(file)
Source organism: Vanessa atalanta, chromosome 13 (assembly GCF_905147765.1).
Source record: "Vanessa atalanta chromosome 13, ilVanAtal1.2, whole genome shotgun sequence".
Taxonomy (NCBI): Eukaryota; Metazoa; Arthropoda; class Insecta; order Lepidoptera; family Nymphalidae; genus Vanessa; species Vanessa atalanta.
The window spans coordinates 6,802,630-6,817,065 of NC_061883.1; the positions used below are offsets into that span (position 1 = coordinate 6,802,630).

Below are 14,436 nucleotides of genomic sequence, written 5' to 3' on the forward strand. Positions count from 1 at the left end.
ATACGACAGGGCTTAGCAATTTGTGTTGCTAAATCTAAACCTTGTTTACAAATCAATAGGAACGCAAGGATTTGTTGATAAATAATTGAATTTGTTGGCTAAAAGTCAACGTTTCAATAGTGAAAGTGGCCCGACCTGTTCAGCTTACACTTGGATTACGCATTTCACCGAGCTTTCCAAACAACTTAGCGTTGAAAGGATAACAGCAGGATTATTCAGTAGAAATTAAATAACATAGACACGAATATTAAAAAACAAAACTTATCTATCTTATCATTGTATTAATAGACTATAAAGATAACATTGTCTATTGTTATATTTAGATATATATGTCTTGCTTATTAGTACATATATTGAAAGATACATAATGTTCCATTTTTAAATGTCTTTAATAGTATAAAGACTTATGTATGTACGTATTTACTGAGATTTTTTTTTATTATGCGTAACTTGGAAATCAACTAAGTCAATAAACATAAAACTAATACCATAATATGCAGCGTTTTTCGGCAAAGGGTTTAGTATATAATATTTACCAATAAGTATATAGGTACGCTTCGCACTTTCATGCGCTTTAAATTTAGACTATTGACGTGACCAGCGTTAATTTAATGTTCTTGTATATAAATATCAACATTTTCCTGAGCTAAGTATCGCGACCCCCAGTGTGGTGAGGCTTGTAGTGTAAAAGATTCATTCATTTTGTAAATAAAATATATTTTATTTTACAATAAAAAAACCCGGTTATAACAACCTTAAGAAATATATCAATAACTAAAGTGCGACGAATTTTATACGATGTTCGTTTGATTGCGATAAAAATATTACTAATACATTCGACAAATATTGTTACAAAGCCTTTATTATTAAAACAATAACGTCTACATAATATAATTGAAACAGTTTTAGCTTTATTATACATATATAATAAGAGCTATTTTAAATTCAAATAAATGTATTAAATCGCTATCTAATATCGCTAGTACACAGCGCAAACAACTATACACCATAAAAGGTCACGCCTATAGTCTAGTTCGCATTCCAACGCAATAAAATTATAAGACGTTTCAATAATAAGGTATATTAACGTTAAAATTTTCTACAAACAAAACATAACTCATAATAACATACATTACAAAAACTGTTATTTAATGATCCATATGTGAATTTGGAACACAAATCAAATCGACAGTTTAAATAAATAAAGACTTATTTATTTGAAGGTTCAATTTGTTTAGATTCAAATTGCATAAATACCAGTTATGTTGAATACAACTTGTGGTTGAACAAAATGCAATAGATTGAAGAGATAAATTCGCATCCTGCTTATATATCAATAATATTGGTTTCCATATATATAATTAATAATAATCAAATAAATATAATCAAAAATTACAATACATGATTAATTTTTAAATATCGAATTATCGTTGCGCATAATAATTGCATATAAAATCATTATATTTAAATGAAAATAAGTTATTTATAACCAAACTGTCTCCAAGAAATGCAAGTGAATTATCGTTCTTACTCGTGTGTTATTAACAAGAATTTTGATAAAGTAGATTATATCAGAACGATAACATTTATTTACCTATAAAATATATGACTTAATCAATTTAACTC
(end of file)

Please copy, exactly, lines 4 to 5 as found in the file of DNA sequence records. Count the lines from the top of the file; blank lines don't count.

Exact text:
The window spans coordinates 6,802,630-6,817,065 of NC_061883.1; the positions used below are offsets into that span (position 1 = coordinate 6,802,630).

Below are 14,436 nucleotides of genomic sequence, written 5' to 3' on the forward strand. Positions count from 1 at the left end.